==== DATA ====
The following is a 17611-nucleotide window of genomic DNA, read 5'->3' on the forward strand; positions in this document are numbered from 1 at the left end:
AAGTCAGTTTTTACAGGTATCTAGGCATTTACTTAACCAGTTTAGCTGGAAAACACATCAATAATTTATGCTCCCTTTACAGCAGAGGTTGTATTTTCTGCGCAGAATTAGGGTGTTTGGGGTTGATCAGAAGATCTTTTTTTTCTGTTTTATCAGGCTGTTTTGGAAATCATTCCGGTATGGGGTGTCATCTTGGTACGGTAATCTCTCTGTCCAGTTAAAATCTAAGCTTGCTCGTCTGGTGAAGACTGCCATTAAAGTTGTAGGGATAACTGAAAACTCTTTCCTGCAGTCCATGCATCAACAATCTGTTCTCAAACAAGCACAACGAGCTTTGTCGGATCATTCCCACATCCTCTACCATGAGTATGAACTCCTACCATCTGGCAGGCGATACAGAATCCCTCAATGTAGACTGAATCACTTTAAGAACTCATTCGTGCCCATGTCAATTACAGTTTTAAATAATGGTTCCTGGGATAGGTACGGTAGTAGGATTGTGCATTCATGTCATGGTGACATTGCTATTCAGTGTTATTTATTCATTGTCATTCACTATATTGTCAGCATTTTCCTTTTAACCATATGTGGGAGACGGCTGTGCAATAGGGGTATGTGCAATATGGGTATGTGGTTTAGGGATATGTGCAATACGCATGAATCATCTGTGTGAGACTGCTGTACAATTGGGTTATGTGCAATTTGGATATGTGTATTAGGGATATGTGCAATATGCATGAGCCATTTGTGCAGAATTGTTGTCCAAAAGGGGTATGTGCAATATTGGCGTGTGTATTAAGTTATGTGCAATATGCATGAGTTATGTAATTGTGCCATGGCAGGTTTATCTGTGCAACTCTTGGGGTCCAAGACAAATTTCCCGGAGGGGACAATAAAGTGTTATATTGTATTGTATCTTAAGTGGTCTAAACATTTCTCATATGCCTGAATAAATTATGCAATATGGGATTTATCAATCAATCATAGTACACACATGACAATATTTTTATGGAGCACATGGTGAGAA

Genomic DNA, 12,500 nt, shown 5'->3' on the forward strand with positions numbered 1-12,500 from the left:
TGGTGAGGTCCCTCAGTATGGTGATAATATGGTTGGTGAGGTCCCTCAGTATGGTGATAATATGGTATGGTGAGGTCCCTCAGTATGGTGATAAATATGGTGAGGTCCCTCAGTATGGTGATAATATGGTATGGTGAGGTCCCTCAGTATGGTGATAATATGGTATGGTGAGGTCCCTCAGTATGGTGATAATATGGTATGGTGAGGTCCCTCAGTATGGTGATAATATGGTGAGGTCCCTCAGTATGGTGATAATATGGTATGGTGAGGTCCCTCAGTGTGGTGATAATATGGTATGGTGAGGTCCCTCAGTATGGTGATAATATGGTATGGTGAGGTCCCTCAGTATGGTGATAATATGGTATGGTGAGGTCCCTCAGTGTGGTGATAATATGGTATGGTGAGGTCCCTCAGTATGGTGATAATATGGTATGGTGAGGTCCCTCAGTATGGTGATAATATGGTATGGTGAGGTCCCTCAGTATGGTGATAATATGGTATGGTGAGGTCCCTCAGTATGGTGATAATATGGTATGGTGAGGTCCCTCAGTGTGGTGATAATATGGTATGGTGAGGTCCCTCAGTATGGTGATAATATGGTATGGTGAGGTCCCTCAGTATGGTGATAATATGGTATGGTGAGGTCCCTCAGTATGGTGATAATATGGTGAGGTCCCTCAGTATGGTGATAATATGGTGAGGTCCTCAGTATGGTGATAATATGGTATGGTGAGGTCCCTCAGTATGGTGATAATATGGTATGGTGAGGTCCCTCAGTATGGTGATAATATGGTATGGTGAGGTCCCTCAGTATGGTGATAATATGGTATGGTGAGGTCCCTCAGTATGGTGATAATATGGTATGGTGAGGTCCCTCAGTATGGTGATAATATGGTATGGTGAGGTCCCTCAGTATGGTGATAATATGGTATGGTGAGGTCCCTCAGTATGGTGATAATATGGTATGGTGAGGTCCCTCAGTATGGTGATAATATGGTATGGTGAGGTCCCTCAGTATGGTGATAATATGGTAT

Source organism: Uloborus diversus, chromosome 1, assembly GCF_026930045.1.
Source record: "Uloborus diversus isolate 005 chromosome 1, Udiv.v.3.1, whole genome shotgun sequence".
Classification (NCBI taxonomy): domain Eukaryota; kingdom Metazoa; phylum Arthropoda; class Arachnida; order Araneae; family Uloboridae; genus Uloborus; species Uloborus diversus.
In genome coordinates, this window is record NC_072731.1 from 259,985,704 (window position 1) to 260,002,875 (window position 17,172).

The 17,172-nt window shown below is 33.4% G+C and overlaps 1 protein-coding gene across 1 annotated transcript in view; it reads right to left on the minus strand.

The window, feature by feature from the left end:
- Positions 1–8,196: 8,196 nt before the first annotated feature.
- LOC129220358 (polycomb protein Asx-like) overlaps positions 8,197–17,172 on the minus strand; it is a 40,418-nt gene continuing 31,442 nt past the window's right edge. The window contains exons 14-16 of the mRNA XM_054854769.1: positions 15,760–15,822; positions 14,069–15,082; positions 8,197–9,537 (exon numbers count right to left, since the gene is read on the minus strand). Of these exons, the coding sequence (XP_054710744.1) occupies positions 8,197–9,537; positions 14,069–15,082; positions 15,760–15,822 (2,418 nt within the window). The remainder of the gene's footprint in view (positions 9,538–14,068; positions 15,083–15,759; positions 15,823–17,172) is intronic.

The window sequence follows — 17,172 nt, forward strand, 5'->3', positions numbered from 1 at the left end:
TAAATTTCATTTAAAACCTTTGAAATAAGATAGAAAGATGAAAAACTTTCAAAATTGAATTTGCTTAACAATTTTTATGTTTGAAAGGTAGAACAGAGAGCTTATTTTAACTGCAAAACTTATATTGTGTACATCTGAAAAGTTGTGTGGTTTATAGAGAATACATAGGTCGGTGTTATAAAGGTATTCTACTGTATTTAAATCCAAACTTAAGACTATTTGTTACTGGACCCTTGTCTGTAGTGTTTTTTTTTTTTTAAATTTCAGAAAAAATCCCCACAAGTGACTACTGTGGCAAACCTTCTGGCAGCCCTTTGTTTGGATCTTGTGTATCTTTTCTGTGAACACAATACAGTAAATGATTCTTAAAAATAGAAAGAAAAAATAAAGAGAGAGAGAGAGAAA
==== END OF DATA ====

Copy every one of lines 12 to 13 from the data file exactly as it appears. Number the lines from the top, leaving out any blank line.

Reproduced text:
- LOC129220358 (polycomb protein Asx-like) overlaps positions 8,197–17,172 on the minus strand; it is a 40,418-nt gene continuing 31,442 nt past the window's right edge. The window contains exons 14-16 of the mRNA XM_054854769.1: positions 15,760–15,822; positions 14,069–15,082; positions 8,197–9,537 (exon numbers count right to left, since the gene is read on the minus strand). Of these exons, the coding sequence (XP_054710744.1) occupies positions 8,197–9,537; positions 14,069–15,082; positions 15,760–15,822 (2,418 nt within the window). The remainder of the gene's footprint in view (positions 9,538–14,068; positions 15,083–15,759; positions 15,823–17,172) is intronic.

The window sequence follows — 17,172 nt, forward strand, 5'->3', positions numbered from 1 at the left end: